As I said, we can’t bring Butch back. The loss his family has suffered will be felt everyday for years to come. But what we can do is redouble our efforts around the issues that have hit Butch’s family the hardest. Cancer is a silent killer among firefight-ers. We honor Butch’s memory by changing our hab-its on the fire ground and in the firehouse. We honor Butch’s memory by working to secure financial bene-fits for those who make the ultimate sacrifice in the line of duty and contract these deadly diseases. Fi-nally, we honor him by continuing to be there for his family when they need us. We’re going to do all of those things and a whole lot more. Rest easy, brother. We’ll take it from here...
Captain Dave Coker,
President IAFF Local 947
Who Are We And What Do We Do
The Professional Fire Fighters of Greensboro (PFFG) Local 947 is the local affiliate of the International Association of Fire Fighters. We are the labor union representing Greensboro’s sworn Fire personnel. The mis-sion of our organization is:
"To be a vehicle for positive change within the Greensbo-ro Fire Department that utilizes and promotes trade-unionism among the members and the community, builds political power for the good of the fire fighters, promotes the most advanced and safest practices of our profes-sion, and participates in charitable events in the commu-nity in which we serve."
Additionally, we are affiliated with the Piedmont Triad Central Labor Council, the Professional Fire Fighters and Paramedics of North Caroli-na, and the North Carolina AFL-CIO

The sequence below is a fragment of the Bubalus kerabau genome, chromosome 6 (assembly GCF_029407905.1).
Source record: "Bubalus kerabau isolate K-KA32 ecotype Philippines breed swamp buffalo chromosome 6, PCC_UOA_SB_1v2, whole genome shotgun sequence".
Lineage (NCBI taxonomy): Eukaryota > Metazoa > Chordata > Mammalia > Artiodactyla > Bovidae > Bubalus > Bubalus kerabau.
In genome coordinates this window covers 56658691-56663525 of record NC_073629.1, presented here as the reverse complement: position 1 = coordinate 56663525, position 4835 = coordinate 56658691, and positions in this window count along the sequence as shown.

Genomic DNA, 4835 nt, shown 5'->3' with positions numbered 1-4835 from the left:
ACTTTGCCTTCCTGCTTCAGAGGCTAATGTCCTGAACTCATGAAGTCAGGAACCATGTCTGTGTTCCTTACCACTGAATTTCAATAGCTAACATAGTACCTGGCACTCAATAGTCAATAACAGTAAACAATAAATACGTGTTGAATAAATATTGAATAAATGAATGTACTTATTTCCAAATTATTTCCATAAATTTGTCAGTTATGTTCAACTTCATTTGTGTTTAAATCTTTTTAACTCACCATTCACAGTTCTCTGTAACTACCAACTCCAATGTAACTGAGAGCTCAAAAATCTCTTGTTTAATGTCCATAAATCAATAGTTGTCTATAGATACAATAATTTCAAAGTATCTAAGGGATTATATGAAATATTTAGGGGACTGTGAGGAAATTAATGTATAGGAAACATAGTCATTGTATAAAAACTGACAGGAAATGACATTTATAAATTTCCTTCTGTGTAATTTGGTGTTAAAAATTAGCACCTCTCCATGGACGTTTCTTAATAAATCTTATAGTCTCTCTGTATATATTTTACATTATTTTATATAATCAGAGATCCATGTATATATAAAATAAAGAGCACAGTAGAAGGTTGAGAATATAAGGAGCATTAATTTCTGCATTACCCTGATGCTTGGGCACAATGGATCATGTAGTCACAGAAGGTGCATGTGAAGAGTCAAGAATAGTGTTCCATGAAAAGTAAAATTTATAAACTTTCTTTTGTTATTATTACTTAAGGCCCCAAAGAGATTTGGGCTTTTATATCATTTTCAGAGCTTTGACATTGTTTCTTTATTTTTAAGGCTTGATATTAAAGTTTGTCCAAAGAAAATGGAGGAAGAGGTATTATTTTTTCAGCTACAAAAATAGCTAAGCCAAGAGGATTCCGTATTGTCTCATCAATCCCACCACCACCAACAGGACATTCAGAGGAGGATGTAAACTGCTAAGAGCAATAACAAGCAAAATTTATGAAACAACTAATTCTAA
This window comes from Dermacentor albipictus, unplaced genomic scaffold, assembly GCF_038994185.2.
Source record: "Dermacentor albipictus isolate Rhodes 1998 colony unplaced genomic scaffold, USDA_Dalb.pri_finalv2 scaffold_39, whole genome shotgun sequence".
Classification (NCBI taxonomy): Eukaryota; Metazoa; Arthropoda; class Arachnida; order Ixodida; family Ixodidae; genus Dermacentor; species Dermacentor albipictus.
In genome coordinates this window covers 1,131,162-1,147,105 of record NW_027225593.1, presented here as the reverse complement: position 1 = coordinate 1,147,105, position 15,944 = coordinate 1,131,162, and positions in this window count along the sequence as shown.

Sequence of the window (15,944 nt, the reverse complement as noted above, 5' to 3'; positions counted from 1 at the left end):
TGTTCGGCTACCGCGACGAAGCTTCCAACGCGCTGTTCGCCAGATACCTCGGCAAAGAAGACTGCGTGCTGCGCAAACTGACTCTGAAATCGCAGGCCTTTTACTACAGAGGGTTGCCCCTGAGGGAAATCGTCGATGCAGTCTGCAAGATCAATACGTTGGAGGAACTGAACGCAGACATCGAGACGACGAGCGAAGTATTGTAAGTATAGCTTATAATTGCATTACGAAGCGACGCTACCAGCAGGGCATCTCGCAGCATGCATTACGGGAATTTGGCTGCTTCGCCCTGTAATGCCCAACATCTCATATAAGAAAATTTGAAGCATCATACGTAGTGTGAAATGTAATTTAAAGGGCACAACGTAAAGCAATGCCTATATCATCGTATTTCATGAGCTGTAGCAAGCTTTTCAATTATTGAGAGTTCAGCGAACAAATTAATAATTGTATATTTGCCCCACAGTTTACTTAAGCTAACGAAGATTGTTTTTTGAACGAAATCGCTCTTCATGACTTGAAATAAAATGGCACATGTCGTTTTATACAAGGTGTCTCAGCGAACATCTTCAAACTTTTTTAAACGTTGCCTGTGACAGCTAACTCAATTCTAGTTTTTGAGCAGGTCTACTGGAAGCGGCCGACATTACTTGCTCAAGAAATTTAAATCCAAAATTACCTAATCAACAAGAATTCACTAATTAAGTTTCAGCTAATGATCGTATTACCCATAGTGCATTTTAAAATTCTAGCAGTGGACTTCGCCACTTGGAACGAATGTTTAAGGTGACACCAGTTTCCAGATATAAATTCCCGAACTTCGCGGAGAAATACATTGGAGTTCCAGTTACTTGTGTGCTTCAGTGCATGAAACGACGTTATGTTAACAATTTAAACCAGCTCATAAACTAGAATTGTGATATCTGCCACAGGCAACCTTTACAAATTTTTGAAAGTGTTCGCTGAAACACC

Firefighters for Responsible Government (FFRG)
Firefighters for Responsible Government (FFRG) is the local Political Action Committee (PAC) of PFFG Local 947. Our mission is to educate members of the Greensboro City Council on issues that are important to firefighters and help elect candidates to office who support our issues.
Here is your way to make a difference in our local elections. By supporting Fireifghters for Responsible Government you'll allow us to motivate those who can make the biggest difference in our work environment: our local government leaders.
Things you should know about where your money goes:
1) It stays in North Carolina.
FFRG is a state and local PAC, so no money can be spent on elections outside the state of North Carolina. Currently, our primary focus is on raising PAC money to contribute during the Greensboro City Council elections. Our goal is to help elect firefighter and employee-friendly Council members who strive to understand our issues.
2) You won't miss it.
You'll lose more money with change falling between the cushions in the couch this month.
3) No member dues are used for PAC contributions.
State and federal laws prohibit the use of union dues money for the purpose of making contributions to local, state, and federal candidates. Contributions to FFRG are voluntary and are from our members, their spouses, and family members.